Here’s a brief account of making a similar mould .. at least, done for the same reasons .. but with some differences in the method. Once again, I used these found objects mainly as test pieces .. this time tackling a dryer ball. The original below is pink and the cream coloured one is the cast. Fairly obviously this form presents only one option for making a poured cast .. setting up a pouring hole in the space where the writing is. But I wanted to keep the writing, and in any case .. managing to fill all these little ‘horns’ without trapping air would be impossible without the assistance of a vacuum chamber to pull the air out. I don’t deal with these more commercial methods because most people, like myself, are unlikely to have one.
I also wanted to try covering with a complete silicone layer first, without embedding the form and applying it in two halves as I’d mostly done before. I intended to cover it and then split the silicone skin with a scalpel. The problem though would be finding the right place to cut once the form is covered .. ideally I needed to cut around the middle exactly in between the rows, where the manufacturer’s seam line is. I thought I’d solved the problem with the following, but it didn’t work out as cleanly as hoped.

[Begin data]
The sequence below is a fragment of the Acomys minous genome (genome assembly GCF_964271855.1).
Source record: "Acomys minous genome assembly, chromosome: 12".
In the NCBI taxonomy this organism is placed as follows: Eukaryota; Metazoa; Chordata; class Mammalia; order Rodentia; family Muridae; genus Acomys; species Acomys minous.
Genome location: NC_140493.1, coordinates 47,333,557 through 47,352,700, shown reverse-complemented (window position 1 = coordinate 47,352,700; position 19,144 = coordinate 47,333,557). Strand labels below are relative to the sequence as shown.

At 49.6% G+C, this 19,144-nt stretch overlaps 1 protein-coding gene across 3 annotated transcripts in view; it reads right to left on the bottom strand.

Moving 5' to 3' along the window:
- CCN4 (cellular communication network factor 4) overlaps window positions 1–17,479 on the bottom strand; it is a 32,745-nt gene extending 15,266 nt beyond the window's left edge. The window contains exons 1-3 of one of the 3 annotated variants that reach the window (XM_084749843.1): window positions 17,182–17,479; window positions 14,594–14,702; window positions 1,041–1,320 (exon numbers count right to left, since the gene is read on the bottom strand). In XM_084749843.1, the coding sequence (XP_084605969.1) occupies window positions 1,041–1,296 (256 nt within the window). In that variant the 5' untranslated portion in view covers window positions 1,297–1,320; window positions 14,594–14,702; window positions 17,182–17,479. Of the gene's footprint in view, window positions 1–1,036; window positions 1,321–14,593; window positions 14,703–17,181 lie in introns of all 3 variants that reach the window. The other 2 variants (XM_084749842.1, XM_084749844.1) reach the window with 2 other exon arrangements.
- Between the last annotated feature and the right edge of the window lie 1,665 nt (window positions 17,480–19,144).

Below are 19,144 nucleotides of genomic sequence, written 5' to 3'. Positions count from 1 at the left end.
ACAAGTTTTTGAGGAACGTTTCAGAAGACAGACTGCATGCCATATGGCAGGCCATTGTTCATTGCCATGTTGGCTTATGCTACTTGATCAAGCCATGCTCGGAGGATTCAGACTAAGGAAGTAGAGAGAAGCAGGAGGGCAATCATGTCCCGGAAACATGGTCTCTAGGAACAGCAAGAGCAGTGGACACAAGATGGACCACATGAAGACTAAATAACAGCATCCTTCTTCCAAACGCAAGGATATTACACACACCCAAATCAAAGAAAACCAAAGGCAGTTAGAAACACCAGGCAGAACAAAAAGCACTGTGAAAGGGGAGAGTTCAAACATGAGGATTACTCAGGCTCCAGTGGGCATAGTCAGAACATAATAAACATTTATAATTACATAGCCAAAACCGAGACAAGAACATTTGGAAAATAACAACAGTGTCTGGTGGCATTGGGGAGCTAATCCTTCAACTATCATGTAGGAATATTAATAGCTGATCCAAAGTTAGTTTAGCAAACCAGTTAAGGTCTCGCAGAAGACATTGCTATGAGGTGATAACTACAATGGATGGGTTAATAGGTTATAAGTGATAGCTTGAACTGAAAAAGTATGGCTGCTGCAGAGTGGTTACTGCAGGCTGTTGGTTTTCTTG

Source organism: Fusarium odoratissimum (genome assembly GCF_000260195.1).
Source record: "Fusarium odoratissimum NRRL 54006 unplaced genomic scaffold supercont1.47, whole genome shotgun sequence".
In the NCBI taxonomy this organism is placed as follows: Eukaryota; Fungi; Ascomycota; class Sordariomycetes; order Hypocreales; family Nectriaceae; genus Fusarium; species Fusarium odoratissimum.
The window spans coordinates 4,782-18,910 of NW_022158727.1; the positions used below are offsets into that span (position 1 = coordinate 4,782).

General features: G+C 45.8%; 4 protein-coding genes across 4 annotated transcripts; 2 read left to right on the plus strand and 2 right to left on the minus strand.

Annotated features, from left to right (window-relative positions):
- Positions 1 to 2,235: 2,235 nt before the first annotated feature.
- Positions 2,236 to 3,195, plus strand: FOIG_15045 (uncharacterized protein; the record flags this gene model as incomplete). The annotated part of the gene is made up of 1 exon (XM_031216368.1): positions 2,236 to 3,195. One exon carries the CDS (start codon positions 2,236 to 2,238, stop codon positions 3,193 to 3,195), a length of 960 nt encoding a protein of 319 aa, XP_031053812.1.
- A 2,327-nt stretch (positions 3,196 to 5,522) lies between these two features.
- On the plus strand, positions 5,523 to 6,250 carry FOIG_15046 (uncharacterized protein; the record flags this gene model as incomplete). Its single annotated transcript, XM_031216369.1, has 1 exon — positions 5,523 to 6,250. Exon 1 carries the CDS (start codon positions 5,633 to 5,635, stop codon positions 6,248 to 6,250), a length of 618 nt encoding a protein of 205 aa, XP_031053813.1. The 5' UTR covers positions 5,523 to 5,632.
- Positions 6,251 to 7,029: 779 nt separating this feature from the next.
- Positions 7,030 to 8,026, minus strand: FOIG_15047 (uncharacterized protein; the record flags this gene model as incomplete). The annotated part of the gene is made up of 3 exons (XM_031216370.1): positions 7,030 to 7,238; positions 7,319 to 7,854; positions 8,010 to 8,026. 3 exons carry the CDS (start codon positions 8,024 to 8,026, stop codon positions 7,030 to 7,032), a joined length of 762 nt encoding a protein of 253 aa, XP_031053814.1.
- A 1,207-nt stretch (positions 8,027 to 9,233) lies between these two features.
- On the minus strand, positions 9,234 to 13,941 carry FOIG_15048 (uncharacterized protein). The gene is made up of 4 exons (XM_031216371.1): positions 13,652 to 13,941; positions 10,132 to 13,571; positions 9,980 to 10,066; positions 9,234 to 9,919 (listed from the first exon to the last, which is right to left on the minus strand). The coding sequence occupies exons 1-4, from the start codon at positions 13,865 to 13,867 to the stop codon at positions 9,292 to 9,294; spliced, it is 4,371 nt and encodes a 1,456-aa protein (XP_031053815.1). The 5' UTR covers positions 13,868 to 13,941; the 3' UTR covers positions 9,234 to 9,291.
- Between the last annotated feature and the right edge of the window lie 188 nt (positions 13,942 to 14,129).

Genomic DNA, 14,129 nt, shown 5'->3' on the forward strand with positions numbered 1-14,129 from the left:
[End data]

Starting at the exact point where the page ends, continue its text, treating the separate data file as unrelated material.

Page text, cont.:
I applied the silicone rubber layer in two stages .. the first one above, and once this had cured, I completed with the second half below. It doesn’t make any difference if it is applied in sections like this .. the second section will fuse completely with the first. My idea here was to colour the second half to make the cutting line along the mid-point clearer. This is ordinary, not especially finely ground powder pigment, used in theatre scenic painting. The best way to mix with the silicone is to combine it thoroughly with a very small amount of silicone first .. to wet it in other words .. before adding more silicone. I’ve found that powder pigment blends very readily with silicone rubber. Apparently up to 10% powder pigment by weight can be added to silicone without affecting its properties. For this I used roughly 3g Ultramarine for 40g silicone rubber.
Below is the containment setup I made around the mould using modelling wax, in order to make the first half of the rigid mould jacket, also called the mother mould. This enclosing jacket is necessary, especially when making larger moulds, to keep the flexible silicone skin in its proper shape. There are more, step-by-step photos showing how to model this containment at the end of Modelling wax in the Materials section.